Long Live the King
Commercial property owners brace for an uncertain future.
With $814 billion in commercial real estate loans expected to mature by 2011, there is substantial concern among analysts that a series of commercial loan defaults is looming. In another attempt to loosen credit and extend commercial real estate lending, the Federal Reserve and Treasury Department announced last month the extension of the Term Asset-Backed Loan Facility (TALF).
The Treasury Department's hope is that the extension of TALF will encourage investors to purchase highly rated securities backed by residential and commercial real estate loans, so that when these assets are off the banks' balance sheets lenders can use the proceeds to make additional loans. Thus far, these programs have not had the desired effect and many are skeptical as to their long term success.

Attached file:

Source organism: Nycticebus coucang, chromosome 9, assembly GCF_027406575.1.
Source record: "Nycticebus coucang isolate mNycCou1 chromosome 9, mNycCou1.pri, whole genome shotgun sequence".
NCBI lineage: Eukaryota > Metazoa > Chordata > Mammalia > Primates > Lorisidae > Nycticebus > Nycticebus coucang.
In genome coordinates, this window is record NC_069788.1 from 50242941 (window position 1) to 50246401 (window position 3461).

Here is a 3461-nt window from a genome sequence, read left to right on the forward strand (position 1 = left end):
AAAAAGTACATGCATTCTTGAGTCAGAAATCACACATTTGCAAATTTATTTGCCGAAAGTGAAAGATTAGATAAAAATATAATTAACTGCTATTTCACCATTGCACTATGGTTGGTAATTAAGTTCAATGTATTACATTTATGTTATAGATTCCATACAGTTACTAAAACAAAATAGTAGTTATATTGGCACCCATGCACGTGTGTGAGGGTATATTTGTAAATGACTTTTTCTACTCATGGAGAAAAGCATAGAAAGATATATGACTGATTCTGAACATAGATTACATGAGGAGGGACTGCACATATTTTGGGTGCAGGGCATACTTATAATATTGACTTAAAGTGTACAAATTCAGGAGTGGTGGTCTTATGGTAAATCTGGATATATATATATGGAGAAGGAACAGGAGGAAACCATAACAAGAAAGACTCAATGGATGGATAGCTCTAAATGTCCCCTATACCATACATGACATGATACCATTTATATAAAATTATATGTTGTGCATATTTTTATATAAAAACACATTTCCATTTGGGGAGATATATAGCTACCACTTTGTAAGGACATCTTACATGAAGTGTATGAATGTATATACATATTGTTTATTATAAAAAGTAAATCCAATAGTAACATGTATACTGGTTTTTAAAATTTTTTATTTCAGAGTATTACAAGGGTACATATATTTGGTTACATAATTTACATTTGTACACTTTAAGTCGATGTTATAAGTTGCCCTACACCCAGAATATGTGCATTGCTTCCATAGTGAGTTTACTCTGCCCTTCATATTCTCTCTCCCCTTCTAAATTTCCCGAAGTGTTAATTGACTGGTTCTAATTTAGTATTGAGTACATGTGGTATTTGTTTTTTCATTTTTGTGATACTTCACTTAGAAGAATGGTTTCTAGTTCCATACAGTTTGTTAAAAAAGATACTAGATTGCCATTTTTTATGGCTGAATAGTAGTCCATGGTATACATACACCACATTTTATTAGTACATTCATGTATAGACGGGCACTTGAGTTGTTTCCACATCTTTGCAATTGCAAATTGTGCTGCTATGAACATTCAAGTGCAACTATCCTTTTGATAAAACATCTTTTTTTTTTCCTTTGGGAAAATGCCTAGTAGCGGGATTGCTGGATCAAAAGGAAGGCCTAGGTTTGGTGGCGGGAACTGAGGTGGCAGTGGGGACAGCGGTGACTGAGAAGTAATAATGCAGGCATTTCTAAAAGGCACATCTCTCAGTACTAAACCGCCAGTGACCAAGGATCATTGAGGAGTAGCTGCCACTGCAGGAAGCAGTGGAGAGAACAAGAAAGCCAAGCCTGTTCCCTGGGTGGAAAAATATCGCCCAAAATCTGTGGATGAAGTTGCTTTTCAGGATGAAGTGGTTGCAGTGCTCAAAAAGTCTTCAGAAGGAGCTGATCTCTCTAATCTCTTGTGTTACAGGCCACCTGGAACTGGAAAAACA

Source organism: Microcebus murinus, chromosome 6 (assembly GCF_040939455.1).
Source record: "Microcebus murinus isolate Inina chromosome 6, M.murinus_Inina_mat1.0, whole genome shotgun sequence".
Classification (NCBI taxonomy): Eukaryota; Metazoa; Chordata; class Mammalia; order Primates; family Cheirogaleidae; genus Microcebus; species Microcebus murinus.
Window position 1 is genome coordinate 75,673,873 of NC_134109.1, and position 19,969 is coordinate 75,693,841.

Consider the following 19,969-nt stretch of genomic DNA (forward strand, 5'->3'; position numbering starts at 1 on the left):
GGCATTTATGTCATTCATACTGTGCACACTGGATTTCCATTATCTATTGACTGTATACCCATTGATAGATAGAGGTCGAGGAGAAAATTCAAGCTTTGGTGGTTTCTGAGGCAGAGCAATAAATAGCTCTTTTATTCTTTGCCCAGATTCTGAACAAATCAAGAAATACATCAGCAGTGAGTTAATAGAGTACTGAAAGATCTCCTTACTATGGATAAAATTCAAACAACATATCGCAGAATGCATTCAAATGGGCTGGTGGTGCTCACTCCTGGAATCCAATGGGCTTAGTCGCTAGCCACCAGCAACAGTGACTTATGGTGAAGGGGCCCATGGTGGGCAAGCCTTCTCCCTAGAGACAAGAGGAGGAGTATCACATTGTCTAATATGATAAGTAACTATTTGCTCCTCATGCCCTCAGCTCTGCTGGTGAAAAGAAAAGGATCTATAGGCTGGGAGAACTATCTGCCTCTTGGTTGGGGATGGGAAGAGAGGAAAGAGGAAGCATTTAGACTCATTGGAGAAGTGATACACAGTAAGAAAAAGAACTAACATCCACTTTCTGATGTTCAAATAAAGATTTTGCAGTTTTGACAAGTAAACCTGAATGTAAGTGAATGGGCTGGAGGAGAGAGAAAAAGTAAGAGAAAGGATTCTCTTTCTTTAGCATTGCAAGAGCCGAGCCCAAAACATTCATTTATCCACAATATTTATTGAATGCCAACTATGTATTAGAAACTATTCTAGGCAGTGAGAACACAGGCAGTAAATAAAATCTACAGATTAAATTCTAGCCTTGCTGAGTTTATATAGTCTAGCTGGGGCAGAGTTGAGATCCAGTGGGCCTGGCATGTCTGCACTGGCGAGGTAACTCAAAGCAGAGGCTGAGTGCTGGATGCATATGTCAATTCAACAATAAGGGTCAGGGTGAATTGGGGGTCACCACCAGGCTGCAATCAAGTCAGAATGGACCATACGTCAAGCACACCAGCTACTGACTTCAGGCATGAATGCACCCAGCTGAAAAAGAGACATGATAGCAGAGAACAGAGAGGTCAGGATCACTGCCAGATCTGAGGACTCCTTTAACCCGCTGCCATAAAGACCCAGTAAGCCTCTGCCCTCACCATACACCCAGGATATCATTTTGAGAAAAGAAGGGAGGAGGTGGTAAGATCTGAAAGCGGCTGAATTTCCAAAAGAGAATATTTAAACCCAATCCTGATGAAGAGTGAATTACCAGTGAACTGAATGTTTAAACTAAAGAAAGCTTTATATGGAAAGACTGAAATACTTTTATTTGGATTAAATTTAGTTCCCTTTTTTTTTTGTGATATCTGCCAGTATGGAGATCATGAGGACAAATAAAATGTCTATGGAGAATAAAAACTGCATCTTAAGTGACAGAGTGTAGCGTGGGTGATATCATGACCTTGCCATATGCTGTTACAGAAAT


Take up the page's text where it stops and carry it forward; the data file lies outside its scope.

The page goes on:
Large scale defaults and foreclosures are anticipated among not only distressed properties, but performing properties unable to find take-out financing because of the freezing of the credit markets. REITs, private opportunity funds and investors of all sizes are raising massive amounts of capital through public and private offerings, waiting on the sidelines, cash in hand, to capitalize on a commercial property bust.
Indeed, this cycle is reinforcing a return to fundamentals where "cash is king" and opportunities abound for well positioned players to scoop-up deals on distressed and performing properties, as well as the underlying commercial paper.
This is a critical time for real estate buyers and investors. In the calm before the storm, make sure your strategy is legal, functional and defensible. We assist in all phases of the acquisition of distressed and opportunistic assets to take advantage of today's market, including due diligence, negotiation and documentation of purchase agreements, financing and development, leasing and operation.
For more information about TALF, acquiring distressed assets and other Recent Developments impacting your business please contact Scott J. Stein at (480) 889-8948 / email@example.com.